which leads the bad guys to the woman and her kid
and of course to the driver who lives next door. All this was a long planned setup to upset the east coast mafia from whom the stolen money was.
To find out who set them up and how to resolve that complicated situation our driver really goes down the violent path. Somehow he knows exactly how to handle the people he's dealing with. We still don't know exactly why and it doesn't matter. He wants to protect the woman and her kid
no matter the costs. The second half of the movie then is of course the one that gives us quite some bloody and disturbing scenes. Well placed and timed!
I realize that my description of the story doesn't make much sense but believe me
the movie get it all together soooo damn well. It's impressive.
This movie is a slow burn. The first half we have some wonderful character development. The movie takes its time with that. The cinematography, lighting, colours
the whole mood is almost mezmerizing. There are a lot of scenes where driver is just driving. We see his face and all the streetlights, all the different colours of that universe that Los Angeles can be, reflecting in his face. These scenes could easily be boring but somehow they give the viewer some room to understand what previously happened in the film. Like short intermissions. In the second half the movie starts to speed up a little. Our characters are confronted with certain situations and problems. These need to be solved as soon as possible.
The driver character sometimes has a psycho feel to him. But the way I see it he's able to control that notion. He's introverted and likes to stay by himself. This woman and her kid change his world. She could be his first true love and he's willing to do everything necessary to know that she's fine. He doesn't expect anything in return. Kind of a classic movie hero.
The woman is a little torn apart. On the one side her husband and the other that guy who is just there and creates a lovely atmosphere everytime he's around. I think she loves both of them and feels sorry. Carey Mulligan really does a beautiful job with that character. Again lots of quiet scenes that just speak for themself.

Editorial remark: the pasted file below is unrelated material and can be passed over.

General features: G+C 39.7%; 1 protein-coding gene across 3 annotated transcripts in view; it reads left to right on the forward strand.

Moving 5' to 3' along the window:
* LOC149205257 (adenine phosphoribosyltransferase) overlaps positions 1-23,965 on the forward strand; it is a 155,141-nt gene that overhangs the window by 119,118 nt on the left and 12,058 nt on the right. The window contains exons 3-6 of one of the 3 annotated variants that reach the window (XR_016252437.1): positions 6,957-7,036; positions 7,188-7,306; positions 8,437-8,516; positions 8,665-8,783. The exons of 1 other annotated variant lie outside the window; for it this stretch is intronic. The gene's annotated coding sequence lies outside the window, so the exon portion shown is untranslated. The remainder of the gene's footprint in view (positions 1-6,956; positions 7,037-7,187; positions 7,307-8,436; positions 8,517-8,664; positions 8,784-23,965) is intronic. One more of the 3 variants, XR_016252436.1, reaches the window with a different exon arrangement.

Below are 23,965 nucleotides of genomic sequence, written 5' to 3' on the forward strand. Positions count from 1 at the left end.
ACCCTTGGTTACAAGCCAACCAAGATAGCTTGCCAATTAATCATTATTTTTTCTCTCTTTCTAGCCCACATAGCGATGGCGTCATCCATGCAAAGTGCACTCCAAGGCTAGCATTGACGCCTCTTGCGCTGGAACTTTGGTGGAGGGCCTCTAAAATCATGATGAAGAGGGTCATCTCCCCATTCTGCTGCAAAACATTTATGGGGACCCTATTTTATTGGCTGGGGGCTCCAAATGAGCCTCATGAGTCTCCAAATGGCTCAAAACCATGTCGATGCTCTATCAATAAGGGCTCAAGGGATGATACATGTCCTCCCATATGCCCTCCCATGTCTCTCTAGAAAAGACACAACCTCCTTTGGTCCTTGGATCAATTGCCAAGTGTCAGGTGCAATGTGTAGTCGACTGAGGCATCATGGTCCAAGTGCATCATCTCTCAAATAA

Bryan Cranston is also a great addition to the film. It's cool to see him getting big A list roles now. It almost seems he's getting bombarded with offers nowadays. Well
his 'Breaking Bad' performance surely helps him. In this film he is kind of the tragic figure that wasted its second chance.
The bad guys played by Albert Brooks (phenomenal) and Ron Perlman do a nice job too. It's interesting to see Ron Perlman play such a small role. But he fills it and gives it some depth. Albert Brooks certainly isn't playing his usual role here. It's even hard to call him a bad guy character here. In the end he's torn apart by the decisions he has to make. He just does what has to be done to resolve a situation.
This is not a 'Fast and Furious' or 'Transporter' movie. This isn't a movie made for 'entertainment'. It's a movie that requieres some investment and patience. If you're willing to do that then you might see a movie that mentally lasts a little longer than just that one evening you saw it. This movie, for me, certainly did. I wrote this review over 5 days and I'm still fascinated by the film.
Is it a movie I could watch over and over again? I think no. Like I said. It's not an entertainment film. You need to be in the mood for it. Or you need someone who you really want to show the film to. Make a nice evening and later talk about the film. And I'm sure it will be interesting to hear the perspective on the movie from another person.
It got quiet with Mel Gibson. After that strange telephone call thing that got through all the media it seemed he took a time out. Looks like he got some problems but to hell with it